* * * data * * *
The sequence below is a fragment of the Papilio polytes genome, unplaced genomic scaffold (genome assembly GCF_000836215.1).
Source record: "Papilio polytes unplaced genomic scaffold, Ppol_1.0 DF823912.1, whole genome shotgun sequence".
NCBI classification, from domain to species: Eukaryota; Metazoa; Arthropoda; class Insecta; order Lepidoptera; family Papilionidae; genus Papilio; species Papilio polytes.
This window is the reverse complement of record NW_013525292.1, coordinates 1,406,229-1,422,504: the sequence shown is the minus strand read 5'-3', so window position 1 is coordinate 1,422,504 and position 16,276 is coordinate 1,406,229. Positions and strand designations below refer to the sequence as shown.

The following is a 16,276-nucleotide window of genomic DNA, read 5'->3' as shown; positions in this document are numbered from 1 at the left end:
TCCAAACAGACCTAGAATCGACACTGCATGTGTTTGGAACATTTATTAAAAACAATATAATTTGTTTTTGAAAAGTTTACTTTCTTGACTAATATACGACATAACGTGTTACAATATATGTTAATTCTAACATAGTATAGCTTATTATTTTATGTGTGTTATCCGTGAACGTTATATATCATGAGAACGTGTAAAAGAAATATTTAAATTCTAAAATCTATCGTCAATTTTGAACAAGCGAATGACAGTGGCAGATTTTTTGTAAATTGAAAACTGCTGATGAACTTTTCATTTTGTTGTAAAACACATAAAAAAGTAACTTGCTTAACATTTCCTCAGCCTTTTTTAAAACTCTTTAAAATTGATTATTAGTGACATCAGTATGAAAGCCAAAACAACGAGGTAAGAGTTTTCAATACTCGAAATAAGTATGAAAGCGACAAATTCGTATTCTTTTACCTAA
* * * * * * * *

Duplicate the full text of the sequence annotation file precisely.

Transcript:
The sequence below is a fragment of the Papilio polytes genome, unplaced genomic scaffold (genome assembly GCF_000836215.1).
Source record: "Papilio polytes unplaced genomic scaffold, Ppol_1.0 DF823912.1, whole genome shotgun sequence".
NCBI classification, from domain to species: Eukaryota; Metazoa; Arthropoda; class Insecta; order Lepidoptera; family Papilionidae; genus Papilio; species Papilio polytes.
This window is the reverse complement of record NW_013525292.1, coordinates 1,406,229-1,422,504: the sequence shown is the minus strand read 5'-3', so window position 1 is coordinate 1,422,504 and position 16,276 is coordinate 1,406,229. Positions and strand designations below refer to the sequence as shown.

The following is a 16,276-nucleotide window of genomic DNA, read 5'->3' as shown; positions in this document are numbered from 1 at the left end:
TCCAAACAGACCTAGAATCGACACTGCATGTGTTTGGAACATTTATTAAAAACAATATAATTTGTTTTTGAAAAGTTTACTTTCTTGACTAATATACGACATAACGTGTTACAATATATGTTAATTCTAACATAGTATAGCTTATTATTTTATGTGTGTTATCCGTGAACGTTATATATCATGAGAACGTGTAAAAGAAATATTTAAATTCTAAAATCTATCGTCAATTTTGAACAAGCGAATGACAGTGGCAGATTTTTTGTAAATTGAAAACTGCTGATGAACTTTTCATTTTGTTGTAAAACACATAAAAAAGTAACTTGCTTAACATTTCCTCAGCCTTTTTTAAAACTCTTTAAAATTGATTATTAGTGACATCAGTATGAAAGCCAAAACAACGAGGTAAGAGTTTTCAATACTCGAAATAAGTATGAAAGCGACAAATTCGTATTCTTTTACCTAA